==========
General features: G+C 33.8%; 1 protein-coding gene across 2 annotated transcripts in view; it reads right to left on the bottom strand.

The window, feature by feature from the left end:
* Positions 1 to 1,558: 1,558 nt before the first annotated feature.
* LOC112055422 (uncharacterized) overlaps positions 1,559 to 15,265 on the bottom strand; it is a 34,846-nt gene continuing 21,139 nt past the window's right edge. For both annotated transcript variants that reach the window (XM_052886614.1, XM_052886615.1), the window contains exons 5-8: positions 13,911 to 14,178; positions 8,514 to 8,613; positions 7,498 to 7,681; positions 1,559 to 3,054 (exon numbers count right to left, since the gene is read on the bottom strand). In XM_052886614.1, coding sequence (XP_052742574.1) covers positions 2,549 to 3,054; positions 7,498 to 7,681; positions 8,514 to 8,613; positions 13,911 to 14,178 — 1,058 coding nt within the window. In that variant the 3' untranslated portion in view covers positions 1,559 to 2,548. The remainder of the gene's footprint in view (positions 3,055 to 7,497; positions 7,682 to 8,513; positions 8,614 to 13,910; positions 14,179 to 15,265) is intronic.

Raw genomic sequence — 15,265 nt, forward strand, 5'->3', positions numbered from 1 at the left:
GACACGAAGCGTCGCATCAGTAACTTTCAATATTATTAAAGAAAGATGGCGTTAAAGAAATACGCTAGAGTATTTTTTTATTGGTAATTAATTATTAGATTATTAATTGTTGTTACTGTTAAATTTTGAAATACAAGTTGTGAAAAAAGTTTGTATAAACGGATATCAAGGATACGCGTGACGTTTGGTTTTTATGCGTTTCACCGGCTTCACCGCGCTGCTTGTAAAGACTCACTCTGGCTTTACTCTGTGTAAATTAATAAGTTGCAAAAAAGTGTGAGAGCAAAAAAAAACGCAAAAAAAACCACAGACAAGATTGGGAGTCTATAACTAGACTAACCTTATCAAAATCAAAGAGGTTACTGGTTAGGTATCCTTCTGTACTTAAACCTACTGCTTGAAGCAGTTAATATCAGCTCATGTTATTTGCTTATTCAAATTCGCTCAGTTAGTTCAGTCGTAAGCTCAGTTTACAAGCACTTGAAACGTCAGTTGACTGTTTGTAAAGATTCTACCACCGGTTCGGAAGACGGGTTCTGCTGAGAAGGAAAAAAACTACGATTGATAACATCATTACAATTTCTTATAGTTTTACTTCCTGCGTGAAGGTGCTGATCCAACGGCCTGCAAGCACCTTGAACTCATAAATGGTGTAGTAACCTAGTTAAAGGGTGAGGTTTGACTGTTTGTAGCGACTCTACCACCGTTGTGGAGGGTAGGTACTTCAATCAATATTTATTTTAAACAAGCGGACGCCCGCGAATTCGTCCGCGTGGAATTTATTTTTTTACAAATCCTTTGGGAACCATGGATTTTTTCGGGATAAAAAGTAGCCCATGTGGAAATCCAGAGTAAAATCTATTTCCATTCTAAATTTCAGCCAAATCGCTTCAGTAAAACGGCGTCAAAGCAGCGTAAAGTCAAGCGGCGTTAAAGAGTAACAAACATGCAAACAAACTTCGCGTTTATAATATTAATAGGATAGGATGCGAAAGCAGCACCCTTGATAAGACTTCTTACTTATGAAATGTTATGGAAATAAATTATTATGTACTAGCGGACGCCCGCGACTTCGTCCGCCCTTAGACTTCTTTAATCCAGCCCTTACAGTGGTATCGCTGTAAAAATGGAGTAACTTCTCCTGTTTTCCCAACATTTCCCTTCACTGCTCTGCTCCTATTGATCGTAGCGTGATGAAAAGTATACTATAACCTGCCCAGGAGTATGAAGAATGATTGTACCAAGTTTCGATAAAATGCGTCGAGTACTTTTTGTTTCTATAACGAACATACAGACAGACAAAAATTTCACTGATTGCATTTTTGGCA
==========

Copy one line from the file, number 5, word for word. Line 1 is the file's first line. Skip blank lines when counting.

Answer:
Raw genomic sequence — 15,265 nt, forward strand, 5'->3', positions numbered from 1 at the left: